Boost your performance – Massage for stamina and strength

For endurance athletes who need to push through the toughest of barriers, physical stamina is everything. So, whilst it might sound counterproductive, trust us when we say that recovery can actually help improve your stamina and strength – just as much as training can. 

It can be tempting to hit the training sessions hard in the lead up to a race, pushing yourself a little further each time. And we’re all for that! But what you do post-work out is just as important. If you don’t give your muscles enough opportunity to recover, your performance and stamina building is going to stall due to fatigue, overuse and even burnout. Hydration, nutrition, sleep and myofascial release, through massage all impact how your body responds to exercise. During recovery your immune system works to heal the damage that’s happened to your muscles whilst you were training – and massage will encourage those muscles to come back even stronger. This healing can only happen if you give yourself the time to rest so invest in your recovery time, and you’ll start to notice an improvement in your stamina and strength before you know it.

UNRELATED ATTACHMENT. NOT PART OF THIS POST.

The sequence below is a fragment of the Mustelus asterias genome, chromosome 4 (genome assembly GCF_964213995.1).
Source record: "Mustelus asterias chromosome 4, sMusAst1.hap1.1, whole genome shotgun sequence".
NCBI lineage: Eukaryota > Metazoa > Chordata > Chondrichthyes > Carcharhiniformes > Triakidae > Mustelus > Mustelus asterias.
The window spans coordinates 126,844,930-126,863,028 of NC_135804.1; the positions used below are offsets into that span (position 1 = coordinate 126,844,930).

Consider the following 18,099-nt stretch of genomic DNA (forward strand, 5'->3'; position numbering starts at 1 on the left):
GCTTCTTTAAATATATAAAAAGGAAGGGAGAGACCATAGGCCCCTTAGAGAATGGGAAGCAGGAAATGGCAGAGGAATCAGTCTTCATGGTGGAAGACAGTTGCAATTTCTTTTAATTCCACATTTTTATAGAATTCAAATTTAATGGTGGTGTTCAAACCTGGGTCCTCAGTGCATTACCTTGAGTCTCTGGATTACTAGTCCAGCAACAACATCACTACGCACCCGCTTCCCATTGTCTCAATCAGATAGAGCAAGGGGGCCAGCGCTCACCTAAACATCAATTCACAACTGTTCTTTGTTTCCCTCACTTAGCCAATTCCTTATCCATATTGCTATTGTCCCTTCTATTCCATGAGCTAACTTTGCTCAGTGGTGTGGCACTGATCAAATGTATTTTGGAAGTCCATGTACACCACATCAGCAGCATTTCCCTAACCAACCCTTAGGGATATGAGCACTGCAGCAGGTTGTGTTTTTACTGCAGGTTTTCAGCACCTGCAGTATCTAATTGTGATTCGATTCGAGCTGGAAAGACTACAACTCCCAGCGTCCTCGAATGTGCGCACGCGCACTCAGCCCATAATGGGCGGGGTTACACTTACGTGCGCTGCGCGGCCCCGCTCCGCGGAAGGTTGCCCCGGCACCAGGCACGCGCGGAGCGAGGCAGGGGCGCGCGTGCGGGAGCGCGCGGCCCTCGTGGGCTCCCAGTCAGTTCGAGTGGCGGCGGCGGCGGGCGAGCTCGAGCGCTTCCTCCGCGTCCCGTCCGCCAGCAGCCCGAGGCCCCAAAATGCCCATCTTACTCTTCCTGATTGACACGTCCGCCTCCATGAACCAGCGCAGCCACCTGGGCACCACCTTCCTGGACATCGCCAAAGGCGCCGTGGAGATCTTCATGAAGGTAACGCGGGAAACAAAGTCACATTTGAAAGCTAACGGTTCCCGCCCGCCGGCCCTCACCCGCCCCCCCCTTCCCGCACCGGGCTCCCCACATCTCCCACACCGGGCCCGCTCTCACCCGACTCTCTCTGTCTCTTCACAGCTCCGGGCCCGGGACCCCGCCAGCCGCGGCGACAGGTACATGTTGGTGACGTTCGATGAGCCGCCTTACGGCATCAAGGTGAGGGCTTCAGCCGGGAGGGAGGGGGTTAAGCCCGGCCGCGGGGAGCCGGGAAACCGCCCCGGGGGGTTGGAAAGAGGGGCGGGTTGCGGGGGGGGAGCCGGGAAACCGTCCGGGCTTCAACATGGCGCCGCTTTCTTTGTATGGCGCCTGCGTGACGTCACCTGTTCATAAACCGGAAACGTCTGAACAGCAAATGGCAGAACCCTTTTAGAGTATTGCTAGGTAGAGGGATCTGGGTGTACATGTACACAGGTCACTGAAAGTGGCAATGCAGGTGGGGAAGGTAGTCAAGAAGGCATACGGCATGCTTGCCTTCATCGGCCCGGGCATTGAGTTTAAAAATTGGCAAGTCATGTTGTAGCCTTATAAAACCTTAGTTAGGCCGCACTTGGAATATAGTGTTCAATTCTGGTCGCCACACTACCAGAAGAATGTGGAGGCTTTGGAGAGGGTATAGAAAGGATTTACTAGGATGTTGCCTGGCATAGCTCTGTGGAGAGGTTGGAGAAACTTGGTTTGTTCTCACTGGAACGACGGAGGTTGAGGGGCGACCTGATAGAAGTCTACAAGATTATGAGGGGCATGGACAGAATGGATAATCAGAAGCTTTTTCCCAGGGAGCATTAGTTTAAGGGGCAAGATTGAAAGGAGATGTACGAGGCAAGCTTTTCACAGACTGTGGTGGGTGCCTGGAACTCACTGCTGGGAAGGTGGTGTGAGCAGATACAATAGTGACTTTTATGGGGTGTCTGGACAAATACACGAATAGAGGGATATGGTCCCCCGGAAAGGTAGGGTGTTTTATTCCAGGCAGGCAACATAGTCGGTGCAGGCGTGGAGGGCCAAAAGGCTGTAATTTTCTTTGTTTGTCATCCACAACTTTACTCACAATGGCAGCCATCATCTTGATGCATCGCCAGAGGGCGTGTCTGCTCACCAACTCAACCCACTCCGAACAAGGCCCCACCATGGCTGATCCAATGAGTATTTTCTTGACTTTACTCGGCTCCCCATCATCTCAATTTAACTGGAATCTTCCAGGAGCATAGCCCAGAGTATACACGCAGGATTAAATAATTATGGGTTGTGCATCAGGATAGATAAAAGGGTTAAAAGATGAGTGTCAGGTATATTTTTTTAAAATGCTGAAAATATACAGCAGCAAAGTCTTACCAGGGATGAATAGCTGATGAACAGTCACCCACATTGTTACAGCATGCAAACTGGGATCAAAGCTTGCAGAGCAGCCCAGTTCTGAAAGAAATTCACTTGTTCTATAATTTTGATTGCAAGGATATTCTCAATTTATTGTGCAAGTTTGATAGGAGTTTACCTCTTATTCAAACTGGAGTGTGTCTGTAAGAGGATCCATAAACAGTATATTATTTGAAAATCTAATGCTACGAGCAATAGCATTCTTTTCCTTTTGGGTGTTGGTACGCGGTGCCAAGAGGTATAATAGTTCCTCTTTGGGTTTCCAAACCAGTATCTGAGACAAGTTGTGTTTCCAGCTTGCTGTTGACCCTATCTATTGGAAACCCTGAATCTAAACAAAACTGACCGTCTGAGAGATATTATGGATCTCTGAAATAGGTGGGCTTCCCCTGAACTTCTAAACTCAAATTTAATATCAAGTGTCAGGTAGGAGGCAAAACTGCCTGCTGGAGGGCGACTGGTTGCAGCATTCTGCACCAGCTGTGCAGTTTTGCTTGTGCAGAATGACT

Have your heart set on winning? – Hydrate for cardiovascular  health

Exercise is awesome for your heart, but in endurance athletes, months or years of repetitive impact could lead to a potentially harmful heart condition known as myocardial fibrosis. To avoid this, you want your heart to return to its resting heart rate as soon as possible after training or racing.